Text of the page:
Had a girls’ day out and got to watch “Once Upon a Time in Hollywood”.
It is a movie that portrays the ethos of the 1960s Tinseltown in the director’s quintessential style, with the Manson family used as an effective anchor to bring in the sinister element.
It entertains while paying homage to late 1960s Hollywood with glimpses of places, mentions of events and with characters, some real and well known while others are fictional. The background score, soundtrack are designed to induce nostalgia.
The movie unveils the storyline and the characters via interactions with the two main protagonists. An actor in the twilight years of his career and his stuntsman double who also happens to be his driver and faithful man Friday. They share a friendly camaraderie and the stuntsman’s relationship with the actor is narrated as being “more than a brother less than a wife.”
While the dialogues are filled with swear words and also slangs from that era, the main character sketches imbibe vulnerability, quirkiness and cheerful spirit and the flow of the movie is laced with humour, charm, drama, violence, drugs, cigarettes, alchohol abuse, unease and fear. Another aspect that deserves mention is the focus on boots and bare feet that seems to be a recurring theme throughout the movie. It ranges from sophisticated and stylish shots of boots clad feet to bare dirty feet carelessly and unnaturally flung over the car dashboard and protruding grotesquely towards the viewers.
The flamethrower antic seemed to allude to Elon Musk’s flamethrower stint.
It was not just the seasoned actors who played their roles to perfection as can be expected, but the rest of the star cast performed with a great panache too. This along with the other elements of storytelling, sets, costumes, etc, made it a very well-crafted stylish thriller drama.
The child actress excels in her short but memorable role and deserves special mention.
Though the role of Margot Robbie playing Sharon Tate seems to be subtle, perky and not very impactful in a watered down way, it is indeed her very presence in the movie that propels it forward with sinister anticipation of the depiction of the shockwave invoking horrific true event. This seems to cloud the viewers’ ability to sit back and experience Quentin Tarantino’s trademark storytelling without being weighed down by the dread of what you expect will come to pass in the director’s gory style.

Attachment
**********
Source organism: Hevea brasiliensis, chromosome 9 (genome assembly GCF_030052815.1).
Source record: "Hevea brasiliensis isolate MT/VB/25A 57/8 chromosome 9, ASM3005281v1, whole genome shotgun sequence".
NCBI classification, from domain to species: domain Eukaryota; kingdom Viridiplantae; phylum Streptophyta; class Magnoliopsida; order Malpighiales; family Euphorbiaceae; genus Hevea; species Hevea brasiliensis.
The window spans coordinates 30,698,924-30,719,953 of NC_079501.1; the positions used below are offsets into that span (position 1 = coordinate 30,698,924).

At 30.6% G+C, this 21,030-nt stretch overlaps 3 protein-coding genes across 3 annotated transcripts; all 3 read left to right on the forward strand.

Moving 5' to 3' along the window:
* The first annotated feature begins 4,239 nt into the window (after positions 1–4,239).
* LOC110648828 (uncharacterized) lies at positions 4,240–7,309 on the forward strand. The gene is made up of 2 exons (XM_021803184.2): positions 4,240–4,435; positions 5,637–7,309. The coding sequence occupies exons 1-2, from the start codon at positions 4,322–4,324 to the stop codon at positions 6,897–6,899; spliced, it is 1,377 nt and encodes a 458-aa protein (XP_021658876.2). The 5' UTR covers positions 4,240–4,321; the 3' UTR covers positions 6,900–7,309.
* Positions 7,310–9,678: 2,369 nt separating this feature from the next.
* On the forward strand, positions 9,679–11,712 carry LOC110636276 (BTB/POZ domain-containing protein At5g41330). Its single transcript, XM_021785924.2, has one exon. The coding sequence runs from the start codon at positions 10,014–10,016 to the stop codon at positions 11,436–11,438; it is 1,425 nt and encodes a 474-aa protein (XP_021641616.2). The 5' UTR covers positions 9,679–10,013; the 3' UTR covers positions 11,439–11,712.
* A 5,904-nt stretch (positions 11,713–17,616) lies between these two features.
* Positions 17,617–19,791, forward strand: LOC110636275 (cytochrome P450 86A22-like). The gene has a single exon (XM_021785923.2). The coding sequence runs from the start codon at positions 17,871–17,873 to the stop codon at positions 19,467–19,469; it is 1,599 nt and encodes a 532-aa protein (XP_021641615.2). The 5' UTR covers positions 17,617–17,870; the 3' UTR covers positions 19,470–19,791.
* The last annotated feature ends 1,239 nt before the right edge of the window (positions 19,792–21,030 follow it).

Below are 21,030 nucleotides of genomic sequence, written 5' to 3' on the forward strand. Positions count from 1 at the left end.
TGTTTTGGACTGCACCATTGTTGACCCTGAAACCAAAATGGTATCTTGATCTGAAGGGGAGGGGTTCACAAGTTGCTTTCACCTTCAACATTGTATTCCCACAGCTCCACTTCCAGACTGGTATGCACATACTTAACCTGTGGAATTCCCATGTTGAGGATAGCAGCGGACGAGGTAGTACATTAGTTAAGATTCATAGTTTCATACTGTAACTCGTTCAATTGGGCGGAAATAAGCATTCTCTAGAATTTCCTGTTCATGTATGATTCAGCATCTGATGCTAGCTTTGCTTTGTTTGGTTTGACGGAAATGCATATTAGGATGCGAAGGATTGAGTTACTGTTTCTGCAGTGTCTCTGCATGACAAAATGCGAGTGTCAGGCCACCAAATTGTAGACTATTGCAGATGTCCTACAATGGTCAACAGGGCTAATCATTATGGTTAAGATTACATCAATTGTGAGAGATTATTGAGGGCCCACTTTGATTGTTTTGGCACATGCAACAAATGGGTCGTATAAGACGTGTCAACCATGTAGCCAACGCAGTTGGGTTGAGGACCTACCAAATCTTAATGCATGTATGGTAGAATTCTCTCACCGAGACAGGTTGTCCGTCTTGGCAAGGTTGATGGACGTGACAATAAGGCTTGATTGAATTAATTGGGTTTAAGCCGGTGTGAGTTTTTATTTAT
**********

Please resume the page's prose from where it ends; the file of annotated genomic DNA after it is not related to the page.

The visual countdown implied with a date time display on the screen and a TV dialogue jauntily announcing “what you have been waiting for” reinforces the feeling of impending terror, setting the viewers’ nerves on edge as the movie progresses.
While the very first Broadway musical like introduction to the hippie members of the Manson family followed by a lead character’s eye contact with a member has a fresh and lighthearted feel to it, every subsequent brush with the clan members slowly builds up the intensity of foreboding menace and unease with an add-on zombie-like effect. This triggering of understated fear seems cleverly and deliberately juxtaposed against the colorful and animated tone of the movie.
As a thrilling concoction of most of those elements that one has come to expect in Quentin Tarantino movies, it did not disappoint, except for a few things about the movie that rankled and had to be expressed. There seemed to be a disturbingly sympathetic vein towards a rumoured wife killer. Given that the same person seems to play a major role in saving the day, it hinted at some ambiguous message that eluded me.
Another grouse is the scene where Bruce Lee is pitched against the stuntsman and the latter overpowers the former in fighting prowess and speech. This scene could have been entirely avoided. It appeared to carry racial connotations apart from a marked attempt to mock the Hollywood martial arts legend of Asian origin.
There appeared to be some editing gaps, which could be due to censor board cuts.
Absence of knowledge of the Sharon Tate incident could impact how the viewer might perceive the movie.
Knowing this is the director’s ninth movie and considering he has said he would retire post his tenth movie, I hope that is indeed not the case and that he continues to make more. Have enjoyed watching all his movies. His stylishly quirky storytelling makes him one of a kind director. I find it amazing how he gets the right star cast, and modulates their acting to match the tone of the storytelling. So while the actors might not be giving their personal best…their acting seems just right for the movie. My thoughts.